Kyoto Garden Sushi is a bit of a digression from the standard sushi eateries Cape Town has to offer but because of this, it would seem to deliver a far more authentic experience for adventurous diners. Forget store-bought wasabi in a tube, complex sushi creations featuring biltong and cream cheese, and fashionable photographic artwork of young, smiling westerners. The décor here is minimalist yet beguiling, the menu reflects the ocean delicacies coveted in Japan, from sea urchin to squid (with ink), and the beverage menu is an ode to the country’s booze-making traditions and trends, offering guests a vast selection of Japanese gins, whiskies, cocktails, and sake.

We began our meal with a trio of ocean ingredients – eel, sea urchin or “uni”, and scallop – prepared simply with the natural flavours and textures of the meats taking centre stage. To be perfectly honest, we both anticipated this first course with much trepidation but, bite after bite, we were both astounded by how delicious these exotic delicacies were. The eel was rich, fatty and perfectly complimented by a sweet barbeque-type marinade, the scallop was tender, soft, and sweet, and the sea urchin a pure blast of fresh ocean… like being smacked in the face by an Atlantic Ocean wave.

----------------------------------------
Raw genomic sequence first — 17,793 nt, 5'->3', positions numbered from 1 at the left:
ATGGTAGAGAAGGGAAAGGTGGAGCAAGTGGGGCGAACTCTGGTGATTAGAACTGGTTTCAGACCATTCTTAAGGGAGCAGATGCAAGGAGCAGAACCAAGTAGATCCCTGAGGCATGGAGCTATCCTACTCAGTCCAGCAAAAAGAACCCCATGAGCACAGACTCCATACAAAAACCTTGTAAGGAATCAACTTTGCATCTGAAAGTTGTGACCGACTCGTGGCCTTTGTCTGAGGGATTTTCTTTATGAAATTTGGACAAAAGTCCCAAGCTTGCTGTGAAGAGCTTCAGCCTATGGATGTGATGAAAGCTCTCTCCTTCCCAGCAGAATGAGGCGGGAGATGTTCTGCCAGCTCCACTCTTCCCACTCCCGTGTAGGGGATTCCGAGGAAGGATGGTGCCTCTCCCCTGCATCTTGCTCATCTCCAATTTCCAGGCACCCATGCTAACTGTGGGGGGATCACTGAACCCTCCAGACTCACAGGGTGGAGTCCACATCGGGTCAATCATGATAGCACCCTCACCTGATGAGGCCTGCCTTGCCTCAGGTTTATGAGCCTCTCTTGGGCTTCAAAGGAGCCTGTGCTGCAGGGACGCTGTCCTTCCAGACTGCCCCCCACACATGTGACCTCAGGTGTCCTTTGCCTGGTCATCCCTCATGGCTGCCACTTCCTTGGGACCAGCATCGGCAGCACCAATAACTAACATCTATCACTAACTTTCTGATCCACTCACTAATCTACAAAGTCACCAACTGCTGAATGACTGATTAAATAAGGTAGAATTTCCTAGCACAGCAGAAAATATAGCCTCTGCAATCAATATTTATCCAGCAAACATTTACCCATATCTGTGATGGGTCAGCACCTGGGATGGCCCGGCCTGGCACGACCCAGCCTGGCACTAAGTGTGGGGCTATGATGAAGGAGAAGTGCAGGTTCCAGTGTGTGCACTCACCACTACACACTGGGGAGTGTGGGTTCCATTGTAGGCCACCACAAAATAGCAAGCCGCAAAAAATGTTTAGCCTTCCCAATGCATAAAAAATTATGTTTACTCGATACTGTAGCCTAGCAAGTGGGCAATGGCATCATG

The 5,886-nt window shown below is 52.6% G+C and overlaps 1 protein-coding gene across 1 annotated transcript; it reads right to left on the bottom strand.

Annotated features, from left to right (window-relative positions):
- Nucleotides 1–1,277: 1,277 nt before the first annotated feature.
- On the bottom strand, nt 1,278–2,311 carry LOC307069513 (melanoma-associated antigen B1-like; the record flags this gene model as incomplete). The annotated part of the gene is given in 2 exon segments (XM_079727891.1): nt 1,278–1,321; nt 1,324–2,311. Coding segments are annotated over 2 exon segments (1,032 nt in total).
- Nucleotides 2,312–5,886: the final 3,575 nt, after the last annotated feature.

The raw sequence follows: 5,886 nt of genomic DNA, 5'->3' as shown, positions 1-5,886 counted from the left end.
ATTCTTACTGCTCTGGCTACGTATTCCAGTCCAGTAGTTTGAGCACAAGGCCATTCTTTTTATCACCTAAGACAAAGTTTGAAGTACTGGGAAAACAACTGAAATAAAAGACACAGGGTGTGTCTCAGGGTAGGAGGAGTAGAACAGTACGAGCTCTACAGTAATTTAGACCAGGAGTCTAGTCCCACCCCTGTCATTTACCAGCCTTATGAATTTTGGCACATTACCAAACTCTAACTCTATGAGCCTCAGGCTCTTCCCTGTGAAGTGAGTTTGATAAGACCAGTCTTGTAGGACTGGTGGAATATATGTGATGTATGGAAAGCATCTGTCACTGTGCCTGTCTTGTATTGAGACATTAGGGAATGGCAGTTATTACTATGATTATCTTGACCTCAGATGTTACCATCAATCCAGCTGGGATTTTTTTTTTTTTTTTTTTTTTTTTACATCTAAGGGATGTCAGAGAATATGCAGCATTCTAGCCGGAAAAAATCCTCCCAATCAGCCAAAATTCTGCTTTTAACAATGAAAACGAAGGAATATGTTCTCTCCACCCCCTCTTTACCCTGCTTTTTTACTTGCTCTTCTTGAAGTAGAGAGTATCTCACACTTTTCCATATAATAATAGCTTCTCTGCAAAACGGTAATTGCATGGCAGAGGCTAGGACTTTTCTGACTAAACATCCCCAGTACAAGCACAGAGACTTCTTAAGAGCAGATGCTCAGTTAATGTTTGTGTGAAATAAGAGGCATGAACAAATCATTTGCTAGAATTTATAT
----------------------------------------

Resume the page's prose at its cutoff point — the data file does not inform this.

Japanese cuisine sushi, Kyoto restaurant
Claire Gunn Photography

Actually, to describe the latter, a new paragraph is necessary. Sea urchin outside of its pretty green shell is not the most attractive meat: “orange and gooey” accurately describes it. Its flavour, however, is one of pure nostalgia for anyone who has grown up next to the ocean, bringing to mind childhood memories of playing in the tidal rock pools alongside Fish Hoek beach. The flavour was neither salty nor fishy, but if ever there were a flavour analogy for the ocean – the living, breathing ocean – sea urchin would be it. What a treat.

Japanese cuisine sushi, Kyoto restaurant
Claire Gunn Photography

We accompanied our first course with chilled sake, a traditional sweet Japanese beverage made from fermented rice.

Next up was a whole squid from Port Elizabeth, sliced and served on a bed of rich, salty squid ink followed by spinach leaves and oysters served tempura style with a delicious ginger sauce. Three courses in – and with sake glasses drained of their delicious contents – we decided to explore Kyoto Garden Sushi’s fabulous Japanese inspired cocktail menu. With names like Japanese Apple Tree, Dirty Ninja Saketini, Geisha, and Green Tea Destiny, how could we resist?